Let us consider how the position from 1632 to 1716 stands. In 1632 or very soon after Bunbury had its new cup or pair of cups and its little paten with the Griffith Edwardes mark, but the sacramental offertory could not have been conveniently celebrated to the multitude of the congregation without two vessels, the one to hold the wine and the other the water before consecration. Very early in the existing Church­wardens' accounts there is mention made of money being paid for 'sodering the flaggon lid'. In fact the flagons (for as the subsequent churchwardens' accounts show there were two) were constantly giving trouble. They had to be repaired six times between 1660 and 1680, the repairs being done at Nantwich. The frequent necessity for repairs and the fact that when in 1735 Bunbury Church was presented with a fine pair of silver flagons, there is no record in the Churchwardens' accounts as to the disposal of the old flagons, leads to the surmise that they were of base metal, probably pewter. Then suddenly in 1716 some piece of Communion plate of approximately 15 ozs. in weight is melted down and the tazza paten made. It is difficult to imagine what the previous incarnation of the tazza paten could have been, unless it was a pair to the cup of 1632. If that be so there would have been from 1632 to 1716, two cups each holding more than a pint and a very small paten for the bread, as well as the pewter flagons.


Very respectfully, let it be said that even the methods employed in the celebration of Holy Communion are subject to changes in fashion. We know of two important changes. First that for a century and more after the Reformation, Communion wine was used by the gallon. The record which I have personally noted in my pursuit of interesting old plate, is at St. Andrew's Church, Plymouth, where the consumption of Communion wine for the year 1643 was 156 gallons! Even Bunbury though on a more modest scale ordered Communion wine by the gallon.The Churchwardens' Accounts for 1730 show that Mr. Bennett was paid £4.10.0 for 18 gallons. Five years later he was paid £10.2.0 and in 1738 as much as £12.16.8, and if the price had remained constant this would indicate (for the quantity is lacking in the later accounts) the use of about fifty gallons for the year 1738. Rachael Large was paid 4/2 for 'bread for the Communion' in 1739.


The second factor is the great change in the number of celebrations. Only a hundred years ago it was rare to find a church which celebrated Holy Communion more frequently than eighteen times a year, that is once a month, at the great festivals, and on one or two special days. One of the pre Visitation requisitions which Bishop Wilberforce required the clergy of the Archdeaconry of Oxford to answer before the 8 July, 1854, was............. 'How often do you administer the Sacrament of the Lord's Supper?' Apart from such a tiresome response as 'in the usual way', there are replies from which an analytical summary can be made in respect of 230 churches. Of these only in 13 churches (six being in Oxford itself) was the Sacrament administered more frequently than eighteen times in the year. In 104 the administration was between 9 and 18 times a year, in 54 churches between 5 and 8 times and in 58 churches 4 times or less. Contrast these figures with the modern practice of holding celebrations once a week and even more frequently, and exhorting the laity to communicate at least once a month. We must assume that the greater familiarity leads to greater devotion, for the only relevance of all this is to show that changes do take place, and that it is not a wholly untenable supposition to advance, that in 1716 the Vicar of Bunbury thought it desirable instead of having two large cups, each of a capacity of a pint and a very small paten for the bread (and in those days it was bread not wafers), to have one large cup and one large paten.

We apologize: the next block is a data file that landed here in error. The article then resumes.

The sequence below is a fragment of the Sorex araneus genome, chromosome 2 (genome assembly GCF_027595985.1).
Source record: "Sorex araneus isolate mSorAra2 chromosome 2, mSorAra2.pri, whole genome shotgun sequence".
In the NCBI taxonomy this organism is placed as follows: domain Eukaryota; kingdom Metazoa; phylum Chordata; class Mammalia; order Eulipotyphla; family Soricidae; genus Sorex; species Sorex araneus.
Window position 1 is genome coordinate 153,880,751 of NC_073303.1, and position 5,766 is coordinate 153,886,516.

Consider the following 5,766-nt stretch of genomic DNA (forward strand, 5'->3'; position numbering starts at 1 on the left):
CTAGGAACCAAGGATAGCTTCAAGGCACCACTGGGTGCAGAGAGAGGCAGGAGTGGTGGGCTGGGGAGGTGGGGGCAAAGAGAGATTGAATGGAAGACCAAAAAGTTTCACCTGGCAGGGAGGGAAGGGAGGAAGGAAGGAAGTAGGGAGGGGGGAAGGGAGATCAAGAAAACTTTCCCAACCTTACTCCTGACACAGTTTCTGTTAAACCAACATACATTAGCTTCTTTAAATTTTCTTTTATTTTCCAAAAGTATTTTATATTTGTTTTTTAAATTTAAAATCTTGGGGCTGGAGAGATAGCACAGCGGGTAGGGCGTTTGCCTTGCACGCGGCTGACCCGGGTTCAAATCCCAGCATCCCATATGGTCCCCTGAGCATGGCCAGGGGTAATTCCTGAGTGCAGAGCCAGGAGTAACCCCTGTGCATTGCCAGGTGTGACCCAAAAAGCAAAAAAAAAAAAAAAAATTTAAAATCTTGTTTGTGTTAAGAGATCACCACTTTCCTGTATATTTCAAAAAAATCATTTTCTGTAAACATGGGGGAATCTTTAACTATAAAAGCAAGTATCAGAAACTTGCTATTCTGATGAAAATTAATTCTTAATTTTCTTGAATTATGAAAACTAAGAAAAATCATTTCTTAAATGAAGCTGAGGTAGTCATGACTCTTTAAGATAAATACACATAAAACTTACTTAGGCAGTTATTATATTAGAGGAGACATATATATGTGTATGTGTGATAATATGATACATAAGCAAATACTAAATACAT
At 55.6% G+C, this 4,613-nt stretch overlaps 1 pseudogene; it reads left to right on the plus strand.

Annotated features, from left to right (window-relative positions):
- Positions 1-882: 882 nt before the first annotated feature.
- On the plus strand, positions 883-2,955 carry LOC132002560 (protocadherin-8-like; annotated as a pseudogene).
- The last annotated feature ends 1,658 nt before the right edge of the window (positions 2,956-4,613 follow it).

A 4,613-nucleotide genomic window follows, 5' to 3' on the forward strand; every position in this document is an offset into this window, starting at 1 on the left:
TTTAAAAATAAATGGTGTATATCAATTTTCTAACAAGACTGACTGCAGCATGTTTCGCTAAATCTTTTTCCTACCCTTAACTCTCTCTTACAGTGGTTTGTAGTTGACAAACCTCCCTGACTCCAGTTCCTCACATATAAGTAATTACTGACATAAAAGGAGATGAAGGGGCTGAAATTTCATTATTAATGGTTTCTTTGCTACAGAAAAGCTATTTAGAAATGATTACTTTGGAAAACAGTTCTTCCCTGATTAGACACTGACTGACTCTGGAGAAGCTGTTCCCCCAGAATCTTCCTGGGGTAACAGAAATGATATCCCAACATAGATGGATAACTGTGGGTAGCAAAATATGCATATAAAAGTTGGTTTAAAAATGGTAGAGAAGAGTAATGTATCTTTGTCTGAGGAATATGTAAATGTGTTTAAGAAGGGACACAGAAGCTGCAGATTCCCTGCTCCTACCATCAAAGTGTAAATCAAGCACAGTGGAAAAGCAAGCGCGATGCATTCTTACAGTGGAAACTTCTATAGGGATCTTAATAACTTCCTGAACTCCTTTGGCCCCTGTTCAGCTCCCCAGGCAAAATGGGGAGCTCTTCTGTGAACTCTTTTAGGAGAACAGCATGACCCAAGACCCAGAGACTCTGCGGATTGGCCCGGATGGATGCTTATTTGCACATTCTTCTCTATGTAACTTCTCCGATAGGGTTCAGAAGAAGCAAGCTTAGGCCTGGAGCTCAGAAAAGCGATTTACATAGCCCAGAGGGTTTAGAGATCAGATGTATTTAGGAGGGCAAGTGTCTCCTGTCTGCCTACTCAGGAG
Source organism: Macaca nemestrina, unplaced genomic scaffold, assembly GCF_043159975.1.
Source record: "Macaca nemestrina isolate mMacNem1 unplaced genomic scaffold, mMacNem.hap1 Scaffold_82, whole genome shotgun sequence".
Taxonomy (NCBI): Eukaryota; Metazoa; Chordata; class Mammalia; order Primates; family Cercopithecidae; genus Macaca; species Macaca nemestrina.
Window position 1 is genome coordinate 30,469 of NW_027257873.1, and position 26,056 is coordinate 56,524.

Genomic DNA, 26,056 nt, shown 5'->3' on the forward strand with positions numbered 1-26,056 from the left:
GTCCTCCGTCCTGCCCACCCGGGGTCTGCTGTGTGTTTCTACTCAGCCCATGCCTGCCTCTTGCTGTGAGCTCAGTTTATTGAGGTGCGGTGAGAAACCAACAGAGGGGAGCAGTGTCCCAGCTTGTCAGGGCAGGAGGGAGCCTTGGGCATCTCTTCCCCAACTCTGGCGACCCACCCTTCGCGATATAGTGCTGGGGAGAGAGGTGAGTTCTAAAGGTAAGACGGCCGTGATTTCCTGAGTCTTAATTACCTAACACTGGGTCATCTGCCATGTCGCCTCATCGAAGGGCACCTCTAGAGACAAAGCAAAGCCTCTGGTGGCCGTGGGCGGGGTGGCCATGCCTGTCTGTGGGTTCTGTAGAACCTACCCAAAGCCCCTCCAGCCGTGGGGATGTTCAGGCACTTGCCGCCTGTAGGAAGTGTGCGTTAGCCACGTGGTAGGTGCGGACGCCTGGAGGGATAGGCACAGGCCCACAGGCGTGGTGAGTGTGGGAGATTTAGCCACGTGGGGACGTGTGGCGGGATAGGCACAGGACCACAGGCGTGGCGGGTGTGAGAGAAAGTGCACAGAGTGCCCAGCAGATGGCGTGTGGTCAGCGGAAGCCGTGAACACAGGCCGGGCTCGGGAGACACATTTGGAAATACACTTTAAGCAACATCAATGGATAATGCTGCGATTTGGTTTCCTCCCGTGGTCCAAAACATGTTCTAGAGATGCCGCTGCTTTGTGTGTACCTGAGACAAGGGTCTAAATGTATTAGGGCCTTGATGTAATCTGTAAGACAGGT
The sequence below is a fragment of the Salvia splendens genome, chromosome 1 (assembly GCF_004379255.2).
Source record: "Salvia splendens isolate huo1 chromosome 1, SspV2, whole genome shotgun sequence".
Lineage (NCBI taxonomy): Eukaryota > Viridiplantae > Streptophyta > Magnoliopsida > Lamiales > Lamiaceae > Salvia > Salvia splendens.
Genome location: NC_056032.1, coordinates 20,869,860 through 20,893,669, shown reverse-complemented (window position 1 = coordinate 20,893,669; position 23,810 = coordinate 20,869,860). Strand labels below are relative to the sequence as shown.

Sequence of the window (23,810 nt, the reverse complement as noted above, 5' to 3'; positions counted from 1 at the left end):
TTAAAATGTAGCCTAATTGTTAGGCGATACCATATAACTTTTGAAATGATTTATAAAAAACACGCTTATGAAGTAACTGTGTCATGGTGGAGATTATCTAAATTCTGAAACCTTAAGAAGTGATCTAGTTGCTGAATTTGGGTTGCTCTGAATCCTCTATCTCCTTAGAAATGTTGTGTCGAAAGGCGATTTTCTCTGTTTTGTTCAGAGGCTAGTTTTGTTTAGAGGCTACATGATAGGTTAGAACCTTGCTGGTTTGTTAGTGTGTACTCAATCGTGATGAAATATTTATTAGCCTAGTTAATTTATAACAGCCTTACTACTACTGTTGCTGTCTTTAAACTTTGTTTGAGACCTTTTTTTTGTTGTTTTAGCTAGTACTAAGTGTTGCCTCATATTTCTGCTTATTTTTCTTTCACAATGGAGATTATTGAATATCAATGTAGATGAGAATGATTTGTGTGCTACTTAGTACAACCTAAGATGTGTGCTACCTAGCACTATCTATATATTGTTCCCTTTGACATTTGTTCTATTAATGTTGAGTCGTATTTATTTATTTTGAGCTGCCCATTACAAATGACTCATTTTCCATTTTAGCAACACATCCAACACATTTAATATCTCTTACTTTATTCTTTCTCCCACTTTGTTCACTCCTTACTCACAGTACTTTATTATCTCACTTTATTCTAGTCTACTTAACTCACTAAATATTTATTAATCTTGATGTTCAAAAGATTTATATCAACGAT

To sum up. The 31 oz, of pre Reformation plate, the little paten with the Griffith Edwardes mark, the cup of 1632, the flagons which needed so much repairing (probably of pewter) and the tazza paten of 1716 are the only articles for administering the Sacrament of which there is any mention or trace before 1735, and although it cannot be asserted positively, there is a reasonable probability that the cup of 1632 and the tazza paten of 1716 are made from the 31 oz. of pre Reformation plate, half the original metal having gone through some intermediary stage before being made into the tazza paten.


In 1736 Bunbury Church received the only donation of plate of which there is any record, except small articles presented in the 20th Century, It was of massive proportions and consists of a fine pair of silver flagons to replace the old pewter ones which had again been giving trouble as both of them had to be repaired in 1722 and again in 1724, Possibly by 1736 they were beyond further restoration. The new silver flagons (see plate 4) bear the London hall marks for 1735 and were made by Thomas Parr (see Jackson, supra, p. 186). They stand 12 inches in height and together weigh about 100 oz. They are 4.45 in. diameter at the top which is closed by a hinged cover with an open purchase. The handle to each of them is of graceful form and each flagon bears finely chased on its front the sacred monogram I.H.S. with the cross patee fitched and the three passion nails below, the whole rayed in splendour. The same design is chased upon the large alms dish dated 1669 in Chester Cathedral. Modestly engraved below the skirted foot we find the name of the generous donor.


The Gift of Phebe
Wife of Richd. Davenport
of Calvely Esqr.
To the Parishsioners of Bunbury
in the County of Chester
In the year of our
Redemption MDCCXXXVI.


It was a noble gift, and as the following extracts from the Churchwardens' accounts show, caused some precautions to be taken for its safe custody.


1735/6   Spent when we received Mr. Davenport's plate 8d.

              Paid for a chest to keep plate in 17/6.

              Spent when Mr. Webster came to measure the vestry in order to make the chest fit the place appointed for it 6d.